Q: Is Northwestern’s locker room the worst in the Big Ten?
Kirk Ferentz: It’s not the worst one.
Q: Michigan State was pretty bad, right?
Ferentz: Not pretty bad. You are being kind.
Q: Is Purdue the worst?
Ferentz: No. No.
Q: How does it work when trying to find a left tackle? I know you have
a few guys in mind, how does that sort out in practice?
Ferentz: We’ve prepared for this. Part of the equation is we have lost
two of them; we have lost two tackles. That is Donnal’s main position.
You never have enough tackles in the pool. We just lost two of them.
That leaves three.
Q: Was there a good chance Donnal would have moved out to left tackle
if he hadn’t gotten hurt?
Ferentz: Yes, that would have been a consideration.
Q: Was that something you had thought about after Brandon had gotten
hurt, or were you comfortable leaving Nolan there?
Ferentz: At that point, we would have stayed with what we were doing.
Big picture, it would have been a consideration.
Q: You say you have three left, Van Sloten MacMillan...
Ferentz: Tobin has played tackle.
Q: The offensive line had a good rhythm going though.
Ferentz: It happens. When Blythe came out, Donnal had to jump in
there. I would compare Blythe to Bullock. We talk about Damon like he
is a veteran; he’s played three games. Blythe has played three games.
He has played though, not that he has played his best football yet
that is still ahead of him. We will plug that up. you have a guy there
who has played and we will figure out the left tackle position. Nolan
did some good things.
Q: How hard is it to get that rhythm back?
Ferentz: We have five days. That is what you do. It is a challenge any
time but when any player gets eliminated because of injury; it makes
it different. Those things happen.
Q: What are some of the things that JVB has to do if any to counteract
the newness on the OL?
Ferentz: He just has to play. He can’t worry about who is playing left
tackle. I am sure he will be aware of who is in there. When the game
gets going, every player has to play their position the best they can
and worry about their responsibilities and James has plenty on his
plate. He doesn’t need to worry who is playing where on the line. You
have to have faith in your teammates
Q: Quicker drops?
Ferentz: No. It’s like anything, if the pocket breaks down, you have
to improvise. We have had breakdowns in our first game with our
starting group. We had breakdowns the other night before we were
Q: With James, you expect improvement each week, to learn and get
better..is there a maximization point with a 5th year senior that you
know exactly what he can and can’t do?
Ferentz: Tom Brady is still getting better. There was a great article
on Peyton Manning a few weeks ago. It never ends. It’s a great thing
about life and sports; it never ends and you can always improve and do
more. James is built that way; it’s how he thinks. It’s a good thing.
Q: When players get hurt like Scherff and Donnal, how do you keep them
a part of the team?
Ferentz: It’s really hard. Once they get through their medical part of
things, they are around the team and in meetings...but if you talk to
any player that is hurt or has been hurt, which is just about every
player, no matter how close they stay there is a feeling of
There are two phases of being injured. One is the physical
thing to work through which is not a lot of fun. There are also a lot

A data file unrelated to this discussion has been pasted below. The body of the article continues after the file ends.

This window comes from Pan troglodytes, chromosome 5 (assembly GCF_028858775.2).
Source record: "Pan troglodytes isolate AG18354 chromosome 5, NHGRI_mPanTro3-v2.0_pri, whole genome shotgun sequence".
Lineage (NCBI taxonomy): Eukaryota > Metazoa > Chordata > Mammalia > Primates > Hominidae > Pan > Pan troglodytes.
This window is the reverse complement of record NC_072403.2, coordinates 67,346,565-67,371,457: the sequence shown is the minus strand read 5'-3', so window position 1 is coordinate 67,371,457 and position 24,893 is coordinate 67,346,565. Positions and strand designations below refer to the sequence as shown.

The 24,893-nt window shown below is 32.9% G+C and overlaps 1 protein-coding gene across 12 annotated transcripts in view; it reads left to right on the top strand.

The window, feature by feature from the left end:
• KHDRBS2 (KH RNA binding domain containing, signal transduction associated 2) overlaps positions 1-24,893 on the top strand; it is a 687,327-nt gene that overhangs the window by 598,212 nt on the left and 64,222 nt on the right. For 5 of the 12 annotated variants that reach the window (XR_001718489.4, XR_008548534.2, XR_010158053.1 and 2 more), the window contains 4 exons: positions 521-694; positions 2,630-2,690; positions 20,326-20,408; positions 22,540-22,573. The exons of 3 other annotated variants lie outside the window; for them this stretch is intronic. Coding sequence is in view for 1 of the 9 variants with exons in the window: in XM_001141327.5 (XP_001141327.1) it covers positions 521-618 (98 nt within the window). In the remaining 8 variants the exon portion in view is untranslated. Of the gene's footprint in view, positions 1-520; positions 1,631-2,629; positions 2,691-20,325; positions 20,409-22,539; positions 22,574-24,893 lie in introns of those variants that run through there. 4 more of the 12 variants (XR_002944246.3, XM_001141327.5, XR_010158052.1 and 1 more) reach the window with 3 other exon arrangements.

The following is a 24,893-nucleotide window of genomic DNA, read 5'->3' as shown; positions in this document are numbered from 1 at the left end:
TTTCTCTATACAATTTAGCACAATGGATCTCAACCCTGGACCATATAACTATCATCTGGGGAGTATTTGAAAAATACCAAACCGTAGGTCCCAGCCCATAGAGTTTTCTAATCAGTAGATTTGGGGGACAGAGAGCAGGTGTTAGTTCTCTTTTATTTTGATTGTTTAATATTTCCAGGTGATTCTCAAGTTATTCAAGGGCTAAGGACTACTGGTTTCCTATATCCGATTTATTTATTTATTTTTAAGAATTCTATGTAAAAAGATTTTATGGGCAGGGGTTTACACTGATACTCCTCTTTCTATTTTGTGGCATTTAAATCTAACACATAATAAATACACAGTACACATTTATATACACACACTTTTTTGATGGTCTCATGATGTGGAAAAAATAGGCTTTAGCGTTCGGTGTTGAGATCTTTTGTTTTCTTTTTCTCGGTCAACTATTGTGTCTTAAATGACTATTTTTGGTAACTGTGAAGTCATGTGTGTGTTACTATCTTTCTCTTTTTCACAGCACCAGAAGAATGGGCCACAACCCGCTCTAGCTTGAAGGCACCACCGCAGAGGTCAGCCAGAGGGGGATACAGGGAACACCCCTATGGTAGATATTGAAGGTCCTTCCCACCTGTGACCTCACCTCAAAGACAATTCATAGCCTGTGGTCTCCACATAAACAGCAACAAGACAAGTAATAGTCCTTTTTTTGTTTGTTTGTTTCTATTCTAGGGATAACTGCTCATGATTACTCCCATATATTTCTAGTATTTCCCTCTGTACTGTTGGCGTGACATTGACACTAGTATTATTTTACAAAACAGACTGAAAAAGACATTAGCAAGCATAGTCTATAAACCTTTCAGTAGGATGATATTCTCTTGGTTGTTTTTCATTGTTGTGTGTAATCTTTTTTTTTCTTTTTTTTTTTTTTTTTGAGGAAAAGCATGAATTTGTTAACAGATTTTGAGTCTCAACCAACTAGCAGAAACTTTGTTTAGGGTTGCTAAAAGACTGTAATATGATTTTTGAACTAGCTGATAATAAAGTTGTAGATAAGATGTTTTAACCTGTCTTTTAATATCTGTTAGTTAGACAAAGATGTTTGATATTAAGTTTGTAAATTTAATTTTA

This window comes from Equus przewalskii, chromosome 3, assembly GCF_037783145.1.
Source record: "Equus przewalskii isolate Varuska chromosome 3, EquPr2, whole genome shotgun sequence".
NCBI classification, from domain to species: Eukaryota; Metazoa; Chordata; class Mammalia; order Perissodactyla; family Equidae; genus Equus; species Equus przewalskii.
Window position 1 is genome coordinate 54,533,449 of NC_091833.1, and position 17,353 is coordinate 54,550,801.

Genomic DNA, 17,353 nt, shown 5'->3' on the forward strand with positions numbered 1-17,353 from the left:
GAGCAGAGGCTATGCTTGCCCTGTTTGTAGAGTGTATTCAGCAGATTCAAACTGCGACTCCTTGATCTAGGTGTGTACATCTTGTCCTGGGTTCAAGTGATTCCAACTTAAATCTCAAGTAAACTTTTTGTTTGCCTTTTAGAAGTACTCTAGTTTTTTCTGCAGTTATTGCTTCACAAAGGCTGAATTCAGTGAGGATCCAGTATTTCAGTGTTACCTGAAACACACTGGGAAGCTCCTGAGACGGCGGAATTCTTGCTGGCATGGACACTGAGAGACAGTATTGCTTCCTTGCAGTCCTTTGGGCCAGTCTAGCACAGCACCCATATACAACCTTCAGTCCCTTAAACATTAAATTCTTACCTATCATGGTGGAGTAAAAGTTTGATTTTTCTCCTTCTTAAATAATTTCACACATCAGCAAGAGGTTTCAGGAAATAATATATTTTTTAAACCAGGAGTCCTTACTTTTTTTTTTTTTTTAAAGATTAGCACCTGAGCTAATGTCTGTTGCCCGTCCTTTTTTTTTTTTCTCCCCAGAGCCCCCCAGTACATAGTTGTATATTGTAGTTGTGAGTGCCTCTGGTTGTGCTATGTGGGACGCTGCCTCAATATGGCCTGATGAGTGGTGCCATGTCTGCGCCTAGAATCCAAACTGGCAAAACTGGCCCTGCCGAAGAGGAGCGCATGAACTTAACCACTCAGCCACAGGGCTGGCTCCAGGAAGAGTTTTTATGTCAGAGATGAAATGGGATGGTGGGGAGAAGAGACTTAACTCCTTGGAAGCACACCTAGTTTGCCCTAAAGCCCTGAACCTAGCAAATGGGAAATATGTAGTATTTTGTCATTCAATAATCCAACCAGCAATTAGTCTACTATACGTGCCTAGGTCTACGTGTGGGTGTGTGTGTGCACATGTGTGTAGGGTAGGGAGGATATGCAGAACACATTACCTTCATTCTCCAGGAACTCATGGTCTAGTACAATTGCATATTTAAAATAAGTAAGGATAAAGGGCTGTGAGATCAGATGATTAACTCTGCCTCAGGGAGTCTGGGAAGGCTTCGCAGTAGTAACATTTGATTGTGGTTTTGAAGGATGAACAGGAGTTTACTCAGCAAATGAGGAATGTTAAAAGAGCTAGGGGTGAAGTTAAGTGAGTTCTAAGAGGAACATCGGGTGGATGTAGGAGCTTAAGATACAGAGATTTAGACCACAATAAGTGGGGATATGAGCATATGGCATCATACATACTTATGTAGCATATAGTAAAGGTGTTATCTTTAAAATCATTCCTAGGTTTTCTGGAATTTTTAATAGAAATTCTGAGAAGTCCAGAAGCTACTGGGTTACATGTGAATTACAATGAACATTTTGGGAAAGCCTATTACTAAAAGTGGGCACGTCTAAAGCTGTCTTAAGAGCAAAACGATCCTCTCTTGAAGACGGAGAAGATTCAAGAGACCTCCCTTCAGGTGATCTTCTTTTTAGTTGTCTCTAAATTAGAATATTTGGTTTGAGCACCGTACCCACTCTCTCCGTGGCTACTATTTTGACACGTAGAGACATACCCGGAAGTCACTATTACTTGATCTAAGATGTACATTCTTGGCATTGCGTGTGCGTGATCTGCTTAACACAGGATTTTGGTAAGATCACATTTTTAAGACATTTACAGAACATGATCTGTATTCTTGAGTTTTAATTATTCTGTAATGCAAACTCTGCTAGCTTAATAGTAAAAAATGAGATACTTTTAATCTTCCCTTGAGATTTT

of quiet hours there that people don’t realize that get stacked up. Be
it rehabbing or doing the work to try to get back. That is hard and
The medical staff are unsung heroes. People don’t
realize what they do behind the scenes. The other part is the mental
part, besides the pain and the realization that you will be out for a
while, you just can’t help but feel disconnected and that is the worst
part about it.
You can be standing right there with everyone else, you
just don’t feel like you are a part of it. I cant articulate why that
is, but it’s unanimous.
Q: What can you and your assistants do to ease that process?
Ferentz: you try to address it, but it’s still...you can’t erase the
feeling. It’s one of those things...like losing or winning. Those are
feelings you can’t really duplicate any other way. You have to
experience it. It’s a hard deal. The other part besides missing time
is the mental stuff that you go through.
Q: Have you had any experience with a Diva type QB?
Ferentz: I’ve seen them, I have never had them.
Q: Ego management...you don’t strike me as a guy who is into ego
management. I am not saying you need that for James. Do you have that
sort of arrow in the quiver there in case something like that comes
Ferentz: I am not sure I am following this whole thing.
Q: How would you deal with the diva QB, who needs stroked.
Ferentz: Do I stroke people? I am not sure I am following this whole
thing. A big part of coaching, not just for a head coach but any
coach, is trying to communicate with players. Whatever the topic may
be. So the more that you do the better. Every player is different.
Q: Nolan, it seemed like a few years back he was on track to be next
big thing on the line, then he had the injuries. What was his response
through all that sitting?
Ferentz: It’s hard to do. We talked about it. It’s hard on a player
when they miss time. There is the physical facet and the mental facet.
As hard as it will be for Scherff and Donnal, the silver lining is
they have a chance to come back. the worst thing is when a senior gets
hurt and he is done for the year. That is a hard one to spin.
Nolan’s case you had hope. Those were not debilitating type of
injuries. You have to stay with it. Pat Angerer’s story is well
documented. he went through challenges and hardships and was on the
verge of quitting but he stuck with it and its a great story.
you pack it in, the only thing you are assured of is you have no
chance of working things out. if you stick with it there are no
guarantees but at least you give yourself a chance.